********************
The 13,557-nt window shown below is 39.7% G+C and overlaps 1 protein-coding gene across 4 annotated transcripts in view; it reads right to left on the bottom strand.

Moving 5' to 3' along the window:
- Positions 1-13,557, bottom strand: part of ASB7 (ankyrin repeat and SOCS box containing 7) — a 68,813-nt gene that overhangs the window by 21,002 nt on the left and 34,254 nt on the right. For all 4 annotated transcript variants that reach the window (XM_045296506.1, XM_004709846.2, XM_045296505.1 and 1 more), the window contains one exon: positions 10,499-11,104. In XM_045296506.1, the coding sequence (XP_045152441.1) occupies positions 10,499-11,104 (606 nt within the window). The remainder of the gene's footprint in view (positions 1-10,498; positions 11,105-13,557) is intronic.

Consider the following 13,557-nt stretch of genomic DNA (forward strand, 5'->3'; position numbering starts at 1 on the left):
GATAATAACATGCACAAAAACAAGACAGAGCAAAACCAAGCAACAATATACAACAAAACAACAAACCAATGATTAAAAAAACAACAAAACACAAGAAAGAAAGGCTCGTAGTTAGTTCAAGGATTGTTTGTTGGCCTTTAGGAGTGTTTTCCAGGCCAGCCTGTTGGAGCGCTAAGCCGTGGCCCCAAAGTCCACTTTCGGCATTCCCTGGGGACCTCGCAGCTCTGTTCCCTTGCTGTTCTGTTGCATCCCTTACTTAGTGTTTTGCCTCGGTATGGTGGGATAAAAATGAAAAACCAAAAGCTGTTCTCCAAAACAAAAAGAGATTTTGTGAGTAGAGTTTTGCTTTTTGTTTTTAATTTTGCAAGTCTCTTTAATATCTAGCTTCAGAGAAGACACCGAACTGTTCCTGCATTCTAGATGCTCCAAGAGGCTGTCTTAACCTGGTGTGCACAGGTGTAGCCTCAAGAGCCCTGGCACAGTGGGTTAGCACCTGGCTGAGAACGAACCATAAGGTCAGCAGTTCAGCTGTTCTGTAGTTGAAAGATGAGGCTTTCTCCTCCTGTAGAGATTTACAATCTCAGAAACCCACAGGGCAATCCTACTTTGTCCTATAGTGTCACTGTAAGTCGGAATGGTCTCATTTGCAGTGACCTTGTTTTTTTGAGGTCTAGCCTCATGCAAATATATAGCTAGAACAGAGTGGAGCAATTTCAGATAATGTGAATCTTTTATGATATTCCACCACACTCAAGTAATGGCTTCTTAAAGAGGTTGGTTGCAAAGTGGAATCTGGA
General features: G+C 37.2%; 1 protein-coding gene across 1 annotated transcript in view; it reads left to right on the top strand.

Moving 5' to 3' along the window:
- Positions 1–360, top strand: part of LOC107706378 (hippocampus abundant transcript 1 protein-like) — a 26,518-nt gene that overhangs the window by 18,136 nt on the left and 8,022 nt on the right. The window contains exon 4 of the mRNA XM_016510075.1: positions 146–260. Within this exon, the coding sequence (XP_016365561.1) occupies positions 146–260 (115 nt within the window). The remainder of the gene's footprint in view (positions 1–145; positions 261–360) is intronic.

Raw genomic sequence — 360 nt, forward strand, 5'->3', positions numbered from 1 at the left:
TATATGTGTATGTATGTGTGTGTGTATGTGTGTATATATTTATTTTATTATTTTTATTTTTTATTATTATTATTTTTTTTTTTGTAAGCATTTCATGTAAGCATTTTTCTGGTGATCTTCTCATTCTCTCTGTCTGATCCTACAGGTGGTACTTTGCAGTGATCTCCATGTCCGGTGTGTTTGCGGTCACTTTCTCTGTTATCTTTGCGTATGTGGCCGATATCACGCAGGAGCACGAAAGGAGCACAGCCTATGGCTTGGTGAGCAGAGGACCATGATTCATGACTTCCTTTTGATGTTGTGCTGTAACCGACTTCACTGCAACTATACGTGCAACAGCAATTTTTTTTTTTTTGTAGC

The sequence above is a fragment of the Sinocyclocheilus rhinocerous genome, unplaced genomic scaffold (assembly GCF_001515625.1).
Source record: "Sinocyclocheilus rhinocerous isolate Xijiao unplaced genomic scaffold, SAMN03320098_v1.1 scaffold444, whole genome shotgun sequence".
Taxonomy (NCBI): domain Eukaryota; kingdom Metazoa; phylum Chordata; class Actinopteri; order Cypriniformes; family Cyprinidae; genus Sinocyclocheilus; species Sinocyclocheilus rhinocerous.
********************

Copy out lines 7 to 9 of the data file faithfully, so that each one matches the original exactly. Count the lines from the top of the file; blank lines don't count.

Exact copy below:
Moving 5' to 3' along the window:
- Positions 1–360, top strand: part of LOC107706378 (hippocampus abundant transcript 1 protein-like) — a 26,518-nt gene that overhangs the window by 18,136 nt on the left and 8,022 nt on the right. The window contains exon 4 of the mRNA XM_016510075.1: positions 146–260. Within this exon, the coding sequence (XP_016365561.1) occupies positions 146–260 (115 nt within the window). The remainder of the gene's footprint in view (positions 1–145; positions 261–360) is intronic.

Raw genomic sequence — 360 nt, forward strand, 5'->3', positions numbered from 1 at the left: